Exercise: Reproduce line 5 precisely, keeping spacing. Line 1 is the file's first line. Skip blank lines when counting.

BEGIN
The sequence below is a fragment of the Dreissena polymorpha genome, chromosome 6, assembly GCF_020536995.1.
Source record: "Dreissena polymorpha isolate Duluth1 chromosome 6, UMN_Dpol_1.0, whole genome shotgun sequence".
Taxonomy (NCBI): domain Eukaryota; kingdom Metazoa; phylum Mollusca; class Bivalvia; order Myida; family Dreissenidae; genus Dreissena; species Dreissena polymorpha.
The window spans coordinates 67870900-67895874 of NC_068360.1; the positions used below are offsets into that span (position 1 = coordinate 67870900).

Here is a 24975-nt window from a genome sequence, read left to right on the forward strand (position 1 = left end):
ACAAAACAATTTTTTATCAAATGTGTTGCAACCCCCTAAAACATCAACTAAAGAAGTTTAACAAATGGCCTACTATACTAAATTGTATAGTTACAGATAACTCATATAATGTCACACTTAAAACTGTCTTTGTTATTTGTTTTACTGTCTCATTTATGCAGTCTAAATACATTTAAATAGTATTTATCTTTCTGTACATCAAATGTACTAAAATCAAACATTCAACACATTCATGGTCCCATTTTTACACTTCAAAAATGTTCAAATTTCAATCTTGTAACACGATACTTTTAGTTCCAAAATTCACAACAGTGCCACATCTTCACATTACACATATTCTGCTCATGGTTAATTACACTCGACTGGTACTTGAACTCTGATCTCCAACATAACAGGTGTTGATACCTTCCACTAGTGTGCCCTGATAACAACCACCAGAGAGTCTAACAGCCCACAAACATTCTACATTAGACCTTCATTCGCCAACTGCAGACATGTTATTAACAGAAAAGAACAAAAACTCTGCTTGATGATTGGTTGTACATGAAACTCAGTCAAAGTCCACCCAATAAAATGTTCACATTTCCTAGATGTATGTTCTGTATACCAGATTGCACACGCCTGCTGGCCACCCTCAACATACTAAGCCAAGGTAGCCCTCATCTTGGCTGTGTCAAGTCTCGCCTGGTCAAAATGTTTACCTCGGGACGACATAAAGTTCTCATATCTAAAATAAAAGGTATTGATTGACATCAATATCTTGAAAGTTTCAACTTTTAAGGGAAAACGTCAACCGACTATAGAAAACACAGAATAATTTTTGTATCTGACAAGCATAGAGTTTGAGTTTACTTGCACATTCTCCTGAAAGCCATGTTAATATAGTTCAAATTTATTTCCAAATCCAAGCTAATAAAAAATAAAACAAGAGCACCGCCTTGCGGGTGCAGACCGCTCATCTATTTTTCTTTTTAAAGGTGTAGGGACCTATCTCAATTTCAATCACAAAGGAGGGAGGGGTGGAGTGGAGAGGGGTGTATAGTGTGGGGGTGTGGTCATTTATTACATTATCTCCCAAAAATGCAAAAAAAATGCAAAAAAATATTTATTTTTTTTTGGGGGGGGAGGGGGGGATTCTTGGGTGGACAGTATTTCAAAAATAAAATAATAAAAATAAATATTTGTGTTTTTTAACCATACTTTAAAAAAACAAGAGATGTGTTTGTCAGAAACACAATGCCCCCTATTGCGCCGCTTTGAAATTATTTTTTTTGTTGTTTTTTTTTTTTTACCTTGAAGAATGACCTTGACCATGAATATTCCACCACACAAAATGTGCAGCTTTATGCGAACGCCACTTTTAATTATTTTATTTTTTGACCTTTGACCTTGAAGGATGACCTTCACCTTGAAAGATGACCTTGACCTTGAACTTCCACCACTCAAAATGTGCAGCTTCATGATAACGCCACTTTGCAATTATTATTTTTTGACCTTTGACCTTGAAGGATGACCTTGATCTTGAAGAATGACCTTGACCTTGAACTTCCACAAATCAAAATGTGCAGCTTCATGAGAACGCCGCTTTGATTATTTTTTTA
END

Here is a 24975-nt window from a genome sequence, read left to right on the forward strand (position 1 = left end):